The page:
· Increased transportation costs of feedstuffs and of livestock to markets has exacerbated reduction in cattle in the west.
· Inbye croft land often neglected (but can also be over grazed) or sublet, increasing division of common grazings and machair. Common grazings a key issue- agricultural funding does not reflect the institutional and social complexities of crofting areas, where crofters may depend on a large area of common grazing and yet payments are area based. Also one crofter may use many crofts, but have to prove continuos use for 5 years for payments.
· Grazing Committees not functioning well.
· Dramatic loss and neglect of hedgerows and boundary walls, also damage to hedgerows and field margins from herbicides and pesticides.
· Loss of traditional land management skills
· Increased use of broad spectrum anti-parasitic drugs has reduced no. and variety of insects assoc with dung, which provide food for some birds.
· Damage to soil structure and fertility through intensification, with run-off of sediments and fertilisers impacting on adjacent water features.
· Rural population decline, closure of rural services, labour less available.
· Problems with transfer of information from R and D to practical use. Not enough encouragement for innovation.
Need more community involvement- greater awareness of specialness.
· Key habitats for action are traditional hay meadows, and rough grasslands as a buffer between improved grassland and moorland to provide nesting and feeding opportunities for birds.
· Corncrake grassland scheme covering Skye and Ardnamurchan
· Countryside Premium Scheme/ forthcoming Rural Stewardship Scheme with prescriptions to promote biodiversity, but funding very limited.
· Cairngorms straths ESA (now closed to new applicants).
· Skye and Lochalsh Horticultural Association ?
· Lochaber lamb promotion ?
· Conservation designations, nature reserve management, SSSI management agreements, SNH grants.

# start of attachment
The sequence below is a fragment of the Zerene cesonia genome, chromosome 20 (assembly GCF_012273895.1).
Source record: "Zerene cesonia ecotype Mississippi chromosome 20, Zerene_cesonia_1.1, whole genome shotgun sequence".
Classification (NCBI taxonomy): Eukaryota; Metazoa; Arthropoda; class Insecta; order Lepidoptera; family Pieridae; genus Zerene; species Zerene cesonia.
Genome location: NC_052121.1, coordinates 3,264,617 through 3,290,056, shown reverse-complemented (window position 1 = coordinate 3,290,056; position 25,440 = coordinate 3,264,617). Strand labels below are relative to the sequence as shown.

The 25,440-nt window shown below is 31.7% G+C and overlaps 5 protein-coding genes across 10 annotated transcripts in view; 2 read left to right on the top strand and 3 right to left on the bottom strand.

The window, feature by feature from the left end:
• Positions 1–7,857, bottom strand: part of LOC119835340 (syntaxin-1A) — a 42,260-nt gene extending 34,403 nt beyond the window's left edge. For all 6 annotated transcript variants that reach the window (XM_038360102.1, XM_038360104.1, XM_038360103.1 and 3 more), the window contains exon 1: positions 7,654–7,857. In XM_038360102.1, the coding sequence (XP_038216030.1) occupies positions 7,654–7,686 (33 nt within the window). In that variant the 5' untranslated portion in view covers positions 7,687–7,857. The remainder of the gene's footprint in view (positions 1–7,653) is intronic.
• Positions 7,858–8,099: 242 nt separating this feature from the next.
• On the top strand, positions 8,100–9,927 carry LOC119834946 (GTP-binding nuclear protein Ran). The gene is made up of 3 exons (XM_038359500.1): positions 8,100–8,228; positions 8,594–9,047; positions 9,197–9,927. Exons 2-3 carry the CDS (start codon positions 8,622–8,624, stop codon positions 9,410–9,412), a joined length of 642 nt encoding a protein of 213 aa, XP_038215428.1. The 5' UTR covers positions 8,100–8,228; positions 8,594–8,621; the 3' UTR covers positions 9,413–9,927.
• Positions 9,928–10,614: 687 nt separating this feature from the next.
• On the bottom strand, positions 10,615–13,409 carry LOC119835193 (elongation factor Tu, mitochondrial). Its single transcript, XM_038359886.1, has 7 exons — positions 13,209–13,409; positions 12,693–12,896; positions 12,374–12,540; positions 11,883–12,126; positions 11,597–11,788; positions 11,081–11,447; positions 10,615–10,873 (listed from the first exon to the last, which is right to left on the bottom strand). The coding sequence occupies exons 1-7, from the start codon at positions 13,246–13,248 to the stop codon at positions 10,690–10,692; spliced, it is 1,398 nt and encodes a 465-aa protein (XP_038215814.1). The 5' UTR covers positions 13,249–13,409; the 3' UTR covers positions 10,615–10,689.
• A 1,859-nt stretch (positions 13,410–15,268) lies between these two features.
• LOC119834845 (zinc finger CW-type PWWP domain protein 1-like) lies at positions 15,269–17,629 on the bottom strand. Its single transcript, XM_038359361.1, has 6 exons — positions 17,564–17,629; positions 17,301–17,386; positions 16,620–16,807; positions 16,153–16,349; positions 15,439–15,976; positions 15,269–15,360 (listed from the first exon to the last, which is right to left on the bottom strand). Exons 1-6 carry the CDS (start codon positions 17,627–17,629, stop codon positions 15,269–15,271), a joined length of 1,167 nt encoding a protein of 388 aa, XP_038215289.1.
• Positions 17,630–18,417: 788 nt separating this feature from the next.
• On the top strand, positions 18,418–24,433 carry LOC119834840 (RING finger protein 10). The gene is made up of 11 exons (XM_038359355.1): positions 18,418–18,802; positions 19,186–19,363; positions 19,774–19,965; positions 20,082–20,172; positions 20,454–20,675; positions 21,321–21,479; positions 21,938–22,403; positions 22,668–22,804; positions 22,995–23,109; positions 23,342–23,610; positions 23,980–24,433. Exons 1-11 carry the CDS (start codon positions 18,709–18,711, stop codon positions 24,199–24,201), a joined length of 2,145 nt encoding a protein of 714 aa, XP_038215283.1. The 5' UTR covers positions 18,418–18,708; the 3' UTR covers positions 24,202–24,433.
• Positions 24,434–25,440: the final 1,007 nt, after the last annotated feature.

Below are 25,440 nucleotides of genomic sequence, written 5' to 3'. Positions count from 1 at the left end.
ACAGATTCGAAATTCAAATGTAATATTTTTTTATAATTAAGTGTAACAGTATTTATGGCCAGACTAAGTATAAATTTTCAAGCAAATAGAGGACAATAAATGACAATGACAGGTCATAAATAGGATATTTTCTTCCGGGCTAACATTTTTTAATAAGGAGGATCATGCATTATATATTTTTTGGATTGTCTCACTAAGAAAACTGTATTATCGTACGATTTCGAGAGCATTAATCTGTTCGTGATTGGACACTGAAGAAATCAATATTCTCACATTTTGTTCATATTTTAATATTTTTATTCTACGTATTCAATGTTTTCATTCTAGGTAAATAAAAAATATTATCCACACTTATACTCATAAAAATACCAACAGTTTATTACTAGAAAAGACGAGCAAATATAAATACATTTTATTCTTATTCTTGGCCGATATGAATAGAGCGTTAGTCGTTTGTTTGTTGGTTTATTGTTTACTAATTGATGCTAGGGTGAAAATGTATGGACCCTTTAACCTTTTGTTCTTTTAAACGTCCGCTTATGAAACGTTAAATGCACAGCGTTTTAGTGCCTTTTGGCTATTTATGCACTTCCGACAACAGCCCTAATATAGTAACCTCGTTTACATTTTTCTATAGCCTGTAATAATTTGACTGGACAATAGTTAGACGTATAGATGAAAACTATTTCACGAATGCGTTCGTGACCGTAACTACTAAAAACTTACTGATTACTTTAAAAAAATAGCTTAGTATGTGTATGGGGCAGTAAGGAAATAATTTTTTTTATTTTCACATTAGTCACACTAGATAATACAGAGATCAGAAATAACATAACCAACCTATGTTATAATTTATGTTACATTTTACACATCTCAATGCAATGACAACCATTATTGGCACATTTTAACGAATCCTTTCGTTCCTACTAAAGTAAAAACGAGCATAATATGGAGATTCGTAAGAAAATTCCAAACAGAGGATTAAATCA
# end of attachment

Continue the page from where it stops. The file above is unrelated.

· SNH North West Agricultural Demonstration Project (completed 2000).
· Highland and Islands Organic Producers Association.
· Management agreements with RSPB.
· Agricultural Waste Disposal Project in Cairngorms, free service, demonstration days, leaflet.
· Pilot rabbit clearance scheme in Cairngorms.
· Cairngorms upland grain initiative, pays farmers to grow sacrificial grain crops to benefit farm land birds.
· Increase budget for Rural Stewardship Scheme.
· Measures to increase spring sown cereals and winter stubbles, and the maintenance and enhancement of field boundary habitats, margins and hedgerows.
· Promotion of rotational cropping to help farmland finches and buntings, corncrakes, arable weeds and grasslands.
· Extend hedgerow protection to Scotland.
· Provision of grant aid for management, restoration and establishment of hedges.
· Further research on the practicalities of more environment friendly farming (SNH TIBRE Programme).
· Encourage low-input/organic food production, and local processing, marketing and distribution, also co-operative schemes to stabilise prices.
· Encourage wider support for and recognition of importance of small scale agricultural units, and small scale management (eg small bales), also encourage use of vacant and under-utilised crofts and discourage amalgamation. Recognise value of rotational management.